Working from home is a pain in the neck! (But it doesn’t have to be…)

Most people have suffered from neck pain and/or headaches at some point in their life, in fact studies have shown that at any given moment 10-20% of the population will be experiencing some degree of neck pain.
With COVID impacting many of our usual work arrangements, working from home has raised the question: what is the optimal work-from-home set up?!

Here are some key tips:
⦁ Choose a monitor, keyboard, and mouse over a laptop. This will allow you to adjust everything individually to be the most comfortable for you.
⦁ If your feet do not reach the ground, make use of a foot stool or stack some books at your feet. This will keep your feet from dangling and thus sliding your bottom forward.
⦁ Move your monitor up so that the top third of the screen is in line with your eye level when you are looking straight ahead.
⦁ Have your keyboard close enough to keep your elbows bent, and your wrists resting on the desk. You do not want to be constantly reaching forward for your keyboard or your mouse, this will likely put more resting pressure on your wrists, and round your shoulders excessively.
⦁ Lumbar rolls! If you have one, set it up to sit comfortably in the curve of your back-if not, roll up a thick towel and do the same! This will help relieve some of the pressure in the lower back.
Check out Neroli’s set up at work:

Now that you have optimized your set up, here is the big one; MOVE!! We often forget this when when working from home with no distractions.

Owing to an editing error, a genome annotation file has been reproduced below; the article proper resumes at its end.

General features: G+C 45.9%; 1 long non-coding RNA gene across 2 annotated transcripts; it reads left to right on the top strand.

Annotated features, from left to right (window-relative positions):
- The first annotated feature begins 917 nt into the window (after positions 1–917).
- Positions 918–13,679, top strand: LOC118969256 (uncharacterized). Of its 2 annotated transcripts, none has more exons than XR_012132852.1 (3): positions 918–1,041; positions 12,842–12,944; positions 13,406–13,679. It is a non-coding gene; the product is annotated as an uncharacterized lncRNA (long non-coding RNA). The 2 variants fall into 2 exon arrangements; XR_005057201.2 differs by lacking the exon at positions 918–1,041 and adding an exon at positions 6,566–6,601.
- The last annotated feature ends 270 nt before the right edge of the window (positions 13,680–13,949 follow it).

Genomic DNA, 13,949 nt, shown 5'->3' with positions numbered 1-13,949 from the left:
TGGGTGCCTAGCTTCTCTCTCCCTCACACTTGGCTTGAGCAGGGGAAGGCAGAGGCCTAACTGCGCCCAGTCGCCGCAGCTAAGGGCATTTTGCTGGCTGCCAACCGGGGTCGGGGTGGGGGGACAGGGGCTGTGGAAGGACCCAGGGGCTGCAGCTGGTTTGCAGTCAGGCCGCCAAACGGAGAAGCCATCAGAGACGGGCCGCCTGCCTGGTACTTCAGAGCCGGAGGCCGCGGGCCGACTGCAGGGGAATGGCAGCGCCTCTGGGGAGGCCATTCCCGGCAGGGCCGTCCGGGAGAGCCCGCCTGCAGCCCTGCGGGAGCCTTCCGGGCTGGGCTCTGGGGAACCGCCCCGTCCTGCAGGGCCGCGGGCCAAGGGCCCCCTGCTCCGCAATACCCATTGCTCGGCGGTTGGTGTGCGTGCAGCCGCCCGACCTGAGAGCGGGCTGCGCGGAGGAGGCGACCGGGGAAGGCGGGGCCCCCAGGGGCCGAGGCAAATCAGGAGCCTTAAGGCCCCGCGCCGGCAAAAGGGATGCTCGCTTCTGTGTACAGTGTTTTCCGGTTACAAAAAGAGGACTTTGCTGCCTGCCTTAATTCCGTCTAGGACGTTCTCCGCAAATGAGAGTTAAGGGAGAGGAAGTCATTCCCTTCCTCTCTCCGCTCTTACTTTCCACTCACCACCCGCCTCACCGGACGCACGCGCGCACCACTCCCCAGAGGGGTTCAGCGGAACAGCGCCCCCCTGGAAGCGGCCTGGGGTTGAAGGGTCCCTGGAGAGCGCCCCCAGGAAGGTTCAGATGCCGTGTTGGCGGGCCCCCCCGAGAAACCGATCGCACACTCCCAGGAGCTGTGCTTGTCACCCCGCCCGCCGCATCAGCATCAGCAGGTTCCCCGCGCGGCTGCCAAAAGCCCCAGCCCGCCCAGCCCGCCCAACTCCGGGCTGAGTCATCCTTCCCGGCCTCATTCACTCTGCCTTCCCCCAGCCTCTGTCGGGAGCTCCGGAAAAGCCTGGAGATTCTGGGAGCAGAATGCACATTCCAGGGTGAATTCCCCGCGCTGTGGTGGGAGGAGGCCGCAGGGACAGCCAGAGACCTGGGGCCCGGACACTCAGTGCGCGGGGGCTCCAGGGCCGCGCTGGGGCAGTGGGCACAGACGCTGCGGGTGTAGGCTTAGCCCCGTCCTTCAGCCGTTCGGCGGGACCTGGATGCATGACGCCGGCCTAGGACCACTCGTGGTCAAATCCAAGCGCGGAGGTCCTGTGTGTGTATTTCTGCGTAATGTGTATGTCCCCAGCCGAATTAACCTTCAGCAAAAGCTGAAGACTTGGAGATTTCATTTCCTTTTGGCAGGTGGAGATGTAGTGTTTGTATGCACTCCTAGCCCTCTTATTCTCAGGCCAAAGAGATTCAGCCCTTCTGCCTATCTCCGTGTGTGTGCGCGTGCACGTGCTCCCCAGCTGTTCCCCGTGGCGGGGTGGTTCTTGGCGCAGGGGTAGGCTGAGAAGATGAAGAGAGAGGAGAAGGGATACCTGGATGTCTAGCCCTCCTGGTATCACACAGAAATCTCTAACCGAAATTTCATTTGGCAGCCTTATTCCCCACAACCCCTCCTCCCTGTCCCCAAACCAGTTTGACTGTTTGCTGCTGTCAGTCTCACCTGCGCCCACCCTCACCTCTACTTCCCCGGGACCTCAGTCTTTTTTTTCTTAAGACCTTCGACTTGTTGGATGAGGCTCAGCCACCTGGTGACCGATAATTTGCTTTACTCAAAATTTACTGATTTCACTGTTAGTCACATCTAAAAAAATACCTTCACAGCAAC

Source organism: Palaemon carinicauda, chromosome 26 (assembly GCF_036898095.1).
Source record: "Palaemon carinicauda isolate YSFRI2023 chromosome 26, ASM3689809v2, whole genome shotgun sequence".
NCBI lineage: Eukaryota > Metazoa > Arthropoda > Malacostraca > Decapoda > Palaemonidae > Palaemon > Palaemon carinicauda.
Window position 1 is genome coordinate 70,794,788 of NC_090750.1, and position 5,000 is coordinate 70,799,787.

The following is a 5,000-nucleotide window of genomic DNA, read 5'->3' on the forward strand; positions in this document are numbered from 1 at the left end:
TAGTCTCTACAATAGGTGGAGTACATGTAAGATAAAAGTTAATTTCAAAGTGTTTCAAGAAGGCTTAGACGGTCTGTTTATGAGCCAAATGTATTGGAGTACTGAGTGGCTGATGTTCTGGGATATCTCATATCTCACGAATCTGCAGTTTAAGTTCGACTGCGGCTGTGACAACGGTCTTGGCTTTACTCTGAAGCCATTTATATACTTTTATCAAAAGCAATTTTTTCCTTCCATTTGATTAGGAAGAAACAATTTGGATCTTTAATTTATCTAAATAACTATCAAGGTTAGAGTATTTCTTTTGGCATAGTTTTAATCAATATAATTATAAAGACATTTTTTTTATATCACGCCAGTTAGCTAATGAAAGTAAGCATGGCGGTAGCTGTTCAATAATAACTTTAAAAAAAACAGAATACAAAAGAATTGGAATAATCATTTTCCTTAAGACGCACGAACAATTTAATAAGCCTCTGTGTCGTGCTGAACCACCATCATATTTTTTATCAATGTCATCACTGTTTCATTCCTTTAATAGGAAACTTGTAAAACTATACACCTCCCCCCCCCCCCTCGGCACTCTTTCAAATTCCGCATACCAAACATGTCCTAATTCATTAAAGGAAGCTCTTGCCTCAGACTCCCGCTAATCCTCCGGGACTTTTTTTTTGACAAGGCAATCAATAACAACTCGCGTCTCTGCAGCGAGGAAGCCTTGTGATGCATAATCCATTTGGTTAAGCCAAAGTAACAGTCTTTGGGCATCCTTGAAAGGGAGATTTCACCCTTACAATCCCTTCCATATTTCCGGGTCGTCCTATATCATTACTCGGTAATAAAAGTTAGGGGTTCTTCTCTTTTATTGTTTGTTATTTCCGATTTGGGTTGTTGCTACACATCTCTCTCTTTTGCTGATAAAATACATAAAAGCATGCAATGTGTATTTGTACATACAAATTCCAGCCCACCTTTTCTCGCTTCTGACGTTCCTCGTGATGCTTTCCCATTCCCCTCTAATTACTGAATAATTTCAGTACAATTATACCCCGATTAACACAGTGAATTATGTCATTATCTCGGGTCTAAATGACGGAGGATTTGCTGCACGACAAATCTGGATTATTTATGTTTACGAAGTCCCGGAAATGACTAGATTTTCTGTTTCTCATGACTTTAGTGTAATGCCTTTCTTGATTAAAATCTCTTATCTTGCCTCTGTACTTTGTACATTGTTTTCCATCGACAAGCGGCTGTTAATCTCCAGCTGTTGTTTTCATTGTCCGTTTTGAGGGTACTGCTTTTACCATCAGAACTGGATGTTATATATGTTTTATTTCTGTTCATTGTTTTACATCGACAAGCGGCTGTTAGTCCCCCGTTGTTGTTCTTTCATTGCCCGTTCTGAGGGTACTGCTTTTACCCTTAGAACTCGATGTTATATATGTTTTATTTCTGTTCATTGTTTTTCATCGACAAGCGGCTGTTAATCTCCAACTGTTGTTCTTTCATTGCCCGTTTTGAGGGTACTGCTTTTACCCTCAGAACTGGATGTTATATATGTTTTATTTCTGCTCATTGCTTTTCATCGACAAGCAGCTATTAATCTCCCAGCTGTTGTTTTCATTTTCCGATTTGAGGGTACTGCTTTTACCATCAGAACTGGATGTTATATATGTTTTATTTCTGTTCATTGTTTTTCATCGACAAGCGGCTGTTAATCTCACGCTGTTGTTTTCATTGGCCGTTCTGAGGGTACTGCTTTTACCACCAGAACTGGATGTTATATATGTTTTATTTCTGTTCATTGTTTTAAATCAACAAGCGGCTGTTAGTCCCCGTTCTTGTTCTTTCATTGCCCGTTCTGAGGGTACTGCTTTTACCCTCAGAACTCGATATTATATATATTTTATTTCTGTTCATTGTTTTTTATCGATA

Many studies have shown a significant positive relation between the amount of time being in a static, seated posture and neck and back pain!
To quote ergonomist Leon Straker, the best ergonomic chair is a “church bench’. Because you’ll feel so uncomfortable that you’ll have to get up after a half-hour,”

Try out these stretches:
⦁ Upper traps stretch.
Relax your shoulders down and bend your neck to the side. Aim to get your ear to your shoulder without shrugging up. Add some gradual pressure with your hand and hold for 20 sec.

⦁ Levator scapulae stretch.
Relax your shoulders down and point your nose towards your armpit. Add some gradual pressure with your hand on the same side and hold for 20 sec.

⦁ Posterior shoulder stretch.
Relax your shoulders down and cross your left arm across your chest. Lock in your elbow with your right arm and turn your body to your right. Hold for 20 sec. Repeat on the other side.

⦁ Seated rotation stretch.
Great for upper back stiffness. Plant your feet on the ground and hook your right hand on the left side of your seat. Turn your upper body to your left to look behind you without moving your bottom. Hold for 20 sec and repeat for the other side.

⦁ Chin retractions.
Sit nice and comfortably while looking straight ahead. Pull your head back as if you are making a double chin. Return to your starting position. You can use your finger to make sure you do not poke your chin out excessively. Repeat this motion 10-20 times.

By Peakhurst Physio

Caring for the whole person, not just the injury

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